Saudi Arabia pledges to provide support to Tunisia, while the country is going through a political, economic, and health crisis.
According to a statement released by the Tunisian Presidency, Saudi State Minister for African Affairs Ahmed Abdul Aziz Kattan met President Kais Saied in Tunis and senior officials held talks afterward to discuss cooperation.
The statement did not give any details of the assistance that could be provided by Saudi Arabia, which has reiterated that it supports Saied’s decisions aimed at protecting the country.
Saied last month dismissed his prime minister, froze parliament, and assumed executive authority in a sudden intervention that his Islamist opponents have labeled a coup but that he said was necessary to save the country from collapse.
Saudi Arabia’s King Salman bin Abdulaziz said earlier this month that his country would give Tunisia one million doses of the Covid-19 vaccine, and Saudi Arabia has also established an air bridge to provide medical aid for the North African country.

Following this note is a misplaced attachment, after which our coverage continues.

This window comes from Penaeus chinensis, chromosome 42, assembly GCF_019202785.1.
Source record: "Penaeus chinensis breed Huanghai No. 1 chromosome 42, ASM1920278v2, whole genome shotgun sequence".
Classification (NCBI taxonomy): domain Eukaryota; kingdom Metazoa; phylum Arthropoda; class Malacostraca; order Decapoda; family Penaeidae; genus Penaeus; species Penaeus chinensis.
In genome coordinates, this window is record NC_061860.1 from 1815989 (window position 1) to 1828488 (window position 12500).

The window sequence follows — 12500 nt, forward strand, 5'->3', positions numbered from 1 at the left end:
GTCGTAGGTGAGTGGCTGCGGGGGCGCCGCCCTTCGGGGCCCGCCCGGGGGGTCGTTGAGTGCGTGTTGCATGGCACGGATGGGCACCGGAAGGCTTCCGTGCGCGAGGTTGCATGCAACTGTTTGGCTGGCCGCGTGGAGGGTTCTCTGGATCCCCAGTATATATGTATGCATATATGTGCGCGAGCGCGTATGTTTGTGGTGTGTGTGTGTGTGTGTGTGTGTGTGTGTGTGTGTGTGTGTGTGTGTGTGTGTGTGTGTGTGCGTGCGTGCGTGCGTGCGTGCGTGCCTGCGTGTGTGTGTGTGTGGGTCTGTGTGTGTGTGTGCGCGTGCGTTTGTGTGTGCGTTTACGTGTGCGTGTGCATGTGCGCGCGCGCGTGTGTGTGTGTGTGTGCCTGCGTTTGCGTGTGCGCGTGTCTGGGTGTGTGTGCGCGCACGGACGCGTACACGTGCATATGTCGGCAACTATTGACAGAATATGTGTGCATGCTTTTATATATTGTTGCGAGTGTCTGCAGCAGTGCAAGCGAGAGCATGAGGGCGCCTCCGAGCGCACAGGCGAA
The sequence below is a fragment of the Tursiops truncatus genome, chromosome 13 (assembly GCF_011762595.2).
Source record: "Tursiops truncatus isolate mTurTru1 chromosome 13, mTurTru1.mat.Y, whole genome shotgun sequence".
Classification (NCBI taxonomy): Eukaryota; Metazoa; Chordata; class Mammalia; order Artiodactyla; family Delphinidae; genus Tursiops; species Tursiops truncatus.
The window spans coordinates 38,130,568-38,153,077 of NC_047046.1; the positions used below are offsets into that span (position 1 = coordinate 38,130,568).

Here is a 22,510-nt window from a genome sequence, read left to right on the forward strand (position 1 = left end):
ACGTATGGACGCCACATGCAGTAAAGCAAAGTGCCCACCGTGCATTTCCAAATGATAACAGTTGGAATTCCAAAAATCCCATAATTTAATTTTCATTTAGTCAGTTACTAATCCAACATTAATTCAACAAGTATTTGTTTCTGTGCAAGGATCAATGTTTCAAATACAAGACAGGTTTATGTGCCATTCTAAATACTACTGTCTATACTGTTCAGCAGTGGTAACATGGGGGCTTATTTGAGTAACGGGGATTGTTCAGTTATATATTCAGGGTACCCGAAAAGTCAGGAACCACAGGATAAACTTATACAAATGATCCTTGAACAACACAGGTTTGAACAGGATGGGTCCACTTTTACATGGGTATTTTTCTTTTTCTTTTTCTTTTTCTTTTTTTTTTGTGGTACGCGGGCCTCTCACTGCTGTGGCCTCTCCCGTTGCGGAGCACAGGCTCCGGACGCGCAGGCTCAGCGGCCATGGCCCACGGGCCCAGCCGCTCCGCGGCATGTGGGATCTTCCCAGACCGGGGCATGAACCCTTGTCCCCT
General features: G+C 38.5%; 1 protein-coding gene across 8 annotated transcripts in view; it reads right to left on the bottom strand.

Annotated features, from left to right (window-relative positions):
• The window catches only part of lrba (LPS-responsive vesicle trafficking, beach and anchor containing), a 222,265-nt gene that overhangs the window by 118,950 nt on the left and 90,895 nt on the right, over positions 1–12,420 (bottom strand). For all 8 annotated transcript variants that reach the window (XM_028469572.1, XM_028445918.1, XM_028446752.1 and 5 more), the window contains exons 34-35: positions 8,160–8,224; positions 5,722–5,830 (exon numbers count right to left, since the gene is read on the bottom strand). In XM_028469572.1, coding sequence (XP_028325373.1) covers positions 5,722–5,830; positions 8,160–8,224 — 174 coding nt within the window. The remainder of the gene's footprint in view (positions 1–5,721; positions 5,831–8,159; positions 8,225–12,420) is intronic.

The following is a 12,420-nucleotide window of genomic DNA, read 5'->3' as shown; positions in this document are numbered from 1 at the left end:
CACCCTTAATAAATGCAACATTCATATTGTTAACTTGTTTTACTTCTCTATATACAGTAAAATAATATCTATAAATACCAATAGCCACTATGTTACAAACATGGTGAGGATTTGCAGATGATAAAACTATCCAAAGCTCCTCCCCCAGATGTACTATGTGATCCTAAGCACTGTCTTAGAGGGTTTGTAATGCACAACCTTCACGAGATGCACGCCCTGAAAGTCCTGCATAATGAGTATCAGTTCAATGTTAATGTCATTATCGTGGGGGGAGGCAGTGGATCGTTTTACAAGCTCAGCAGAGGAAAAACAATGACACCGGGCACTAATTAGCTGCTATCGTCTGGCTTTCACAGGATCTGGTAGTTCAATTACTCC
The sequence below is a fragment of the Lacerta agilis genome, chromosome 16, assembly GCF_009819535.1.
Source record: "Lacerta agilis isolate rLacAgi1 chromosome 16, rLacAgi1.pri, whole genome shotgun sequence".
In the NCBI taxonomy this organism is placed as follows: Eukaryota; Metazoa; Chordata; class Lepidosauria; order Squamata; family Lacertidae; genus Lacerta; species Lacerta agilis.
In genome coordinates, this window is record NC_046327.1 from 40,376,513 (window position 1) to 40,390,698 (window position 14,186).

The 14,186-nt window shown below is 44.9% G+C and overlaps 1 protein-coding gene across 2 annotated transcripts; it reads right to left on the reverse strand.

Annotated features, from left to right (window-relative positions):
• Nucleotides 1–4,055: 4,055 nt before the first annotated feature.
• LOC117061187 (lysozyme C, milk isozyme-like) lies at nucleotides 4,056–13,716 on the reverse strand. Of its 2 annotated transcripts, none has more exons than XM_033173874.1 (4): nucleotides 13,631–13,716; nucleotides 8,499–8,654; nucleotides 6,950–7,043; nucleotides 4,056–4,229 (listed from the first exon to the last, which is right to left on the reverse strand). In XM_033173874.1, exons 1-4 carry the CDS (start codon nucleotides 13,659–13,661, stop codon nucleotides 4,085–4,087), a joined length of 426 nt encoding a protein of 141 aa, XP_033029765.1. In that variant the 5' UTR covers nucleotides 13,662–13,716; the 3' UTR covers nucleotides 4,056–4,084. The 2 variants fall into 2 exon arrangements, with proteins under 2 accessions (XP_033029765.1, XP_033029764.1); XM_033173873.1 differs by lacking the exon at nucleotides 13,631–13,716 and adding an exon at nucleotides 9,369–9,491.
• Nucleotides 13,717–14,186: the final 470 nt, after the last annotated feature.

Tunisia is struggling with an unprecedented fiscal deficit, which reached 11.4 percent last year.
It is also on the verge of bankruptcy, needing at least $3 billion this year to pay foreign debts and the wages of hundreds of thousands of employees in the public sector.
Some Gulf states saw Saied’s intervention as undermining the Muslim Brotherhood movement, which they regard as their main regional foe, and which is close to the biggest party in Tunisia’s now frozen parliament.